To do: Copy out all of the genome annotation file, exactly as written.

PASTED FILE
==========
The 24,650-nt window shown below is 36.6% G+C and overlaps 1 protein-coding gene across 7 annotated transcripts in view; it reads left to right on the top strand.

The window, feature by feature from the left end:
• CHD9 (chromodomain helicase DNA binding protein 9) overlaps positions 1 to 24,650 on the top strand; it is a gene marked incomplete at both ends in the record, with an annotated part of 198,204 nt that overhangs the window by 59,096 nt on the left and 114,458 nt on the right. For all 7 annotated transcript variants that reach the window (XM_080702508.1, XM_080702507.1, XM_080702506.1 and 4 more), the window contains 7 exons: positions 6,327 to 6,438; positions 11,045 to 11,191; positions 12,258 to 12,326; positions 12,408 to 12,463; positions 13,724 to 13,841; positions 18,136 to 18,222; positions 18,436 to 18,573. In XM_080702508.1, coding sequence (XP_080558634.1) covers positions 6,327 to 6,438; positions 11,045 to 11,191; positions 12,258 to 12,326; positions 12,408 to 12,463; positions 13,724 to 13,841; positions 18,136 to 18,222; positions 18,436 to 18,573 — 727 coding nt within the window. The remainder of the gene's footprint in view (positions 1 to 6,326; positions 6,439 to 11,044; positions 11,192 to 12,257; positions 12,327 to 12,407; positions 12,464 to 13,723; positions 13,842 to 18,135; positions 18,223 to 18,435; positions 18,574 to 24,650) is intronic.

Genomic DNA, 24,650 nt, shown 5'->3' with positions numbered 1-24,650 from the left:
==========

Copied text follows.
The 24,650-nt window shown below is 36.6% G+C and overlaps 1 protein-coding gene across 7 annotated transcripts in view; it reads left to right on the top strand.

The window, feature by feature from the left end:
• CHD9 (chromodomain helicase DNA binding protein 9) overlaps positions 1 to 24,650 on the top strand; it is a gene marked incomplete at both ends in the record, with an annotated part of 198,204 nt that overhangs the window by 59,096 nt on the left and 114,458 nt on the right. For all 7 annotated transcript variants that reach the window (XM_080702508.1, XM_080702507.1, XM_080702506.1 and 4 more), the window contains 7 exons: positions 6,327 to 6,438; positions 11,045 to 11,191; positions 12,258 to 12,326; positions 12,408 to 12,463; positions 13,724 to 13,841; positions 18,136 to 18,222; positions 18,436 to 18,573. In XM_080702508.1, coding sequence (XP_080558634.1) covers positions 6,327 to 6,438; positions 11,045 to 11,191; positions 12,258 to 12,326; positions 12,408 to 12,463; positions 13,724 to 13,841; positions 18,136 to 18,222; positions 18,436 to 18,573 — 727 coding nt within the window. The remainder of the gene's footprint in view (positions 1 to 6,326; positions 6,439 to 11,044; positions 11,192 to 12,257; positions 12,327 to 12,407; positions 12,464 to 13,723; positions 13,842 to 18,135; positions 18,223 to 18,435; positions 18,574 to 24,650) is intronic.

Genomic DNA, 24,650 nt, shown 5'->3' with positions numbered 1-24,650 from the left: